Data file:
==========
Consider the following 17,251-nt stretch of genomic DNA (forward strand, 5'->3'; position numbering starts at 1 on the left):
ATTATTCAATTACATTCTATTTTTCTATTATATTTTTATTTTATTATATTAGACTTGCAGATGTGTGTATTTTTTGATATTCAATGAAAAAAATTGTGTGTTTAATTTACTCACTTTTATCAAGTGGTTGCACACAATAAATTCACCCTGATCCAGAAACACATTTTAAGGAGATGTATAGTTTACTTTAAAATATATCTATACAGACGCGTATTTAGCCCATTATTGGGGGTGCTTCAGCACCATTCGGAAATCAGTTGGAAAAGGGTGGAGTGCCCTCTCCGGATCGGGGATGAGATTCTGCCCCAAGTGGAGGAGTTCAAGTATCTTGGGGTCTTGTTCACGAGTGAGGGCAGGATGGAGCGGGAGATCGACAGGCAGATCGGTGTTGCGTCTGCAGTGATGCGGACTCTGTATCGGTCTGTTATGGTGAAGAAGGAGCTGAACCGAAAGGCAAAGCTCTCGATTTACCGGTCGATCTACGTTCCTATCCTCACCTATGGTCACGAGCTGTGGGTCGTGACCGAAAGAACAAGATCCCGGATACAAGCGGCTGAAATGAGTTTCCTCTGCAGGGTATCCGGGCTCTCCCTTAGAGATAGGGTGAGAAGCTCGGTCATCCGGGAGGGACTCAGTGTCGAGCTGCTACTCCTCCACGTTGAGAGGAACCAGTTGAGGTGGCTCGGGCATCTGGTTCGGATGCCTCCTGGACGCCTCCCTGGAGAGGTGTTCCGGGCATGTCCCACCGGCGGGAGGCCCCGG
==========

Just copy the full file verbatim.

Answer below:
Consider the following 17,251-nt stretch of genomic DNA (forward strand, 5'->3'; position numbering starts at 1 on the left):
ATTATTCAATTACATTCTATTTTTCTATTATATTTTTATTTTATTATATTAGACTTGCAGATGTGTGTATTTTTTGATATTCAATGAAAAAAATTGTGTGTTTAATTTACTCACTTTTATCAAGTGGTTGCACACAATAAATTCACCCTGATCCAGAAACACATTTTAAGGAGATGTATAGTTTACTTTAAAATATATCTATACAGACGCGTATTTAGCCCATTATTGGGGGTGCTTCAGCACCATTCGGAAATCAGTTGGAAAAGGGTGGAGTGCCCTCTCCGGATCGGGGATGAGATTCTGCCCCAAGTGGAGGAGTTCAAGTATCTTGGGGTCTTGTTCACGAGTGAGGGCAGGATGGAGCGGGAGATCGACAGGCAGATCGGTGTTGCGTCTGCAGTGATGCGGACTCTGTATCGGTCTGTTATGGTGAAGAAGGAGCTGAACCGAAAGGCAAAGCTCTCGATTTACCGGTCGATCTACGTTCCTATCCTCACCTATGGTCACGAGCTGTGGGTCGTGACCGAAAGAACAAGATCCCGGATACAAGCGGCTGAAATGAGTTTCCTCTGCAGGGTATCCGGGCTCTCCCTTAGAGATAGGGTGAGAAGCTCGGTCATCCGGGAGGGACTCAGTGTCGAGCTGCTACTCCTCCACGTTGAGAGGAACCAGTTGAGGTGGCTCGGGCATCTGGTTCGGATGCCTCCTGGACGCCTCCCTGGAGAGGTGTTCCGGGCATGTCCCACCGGCGGGAGGCCCCGG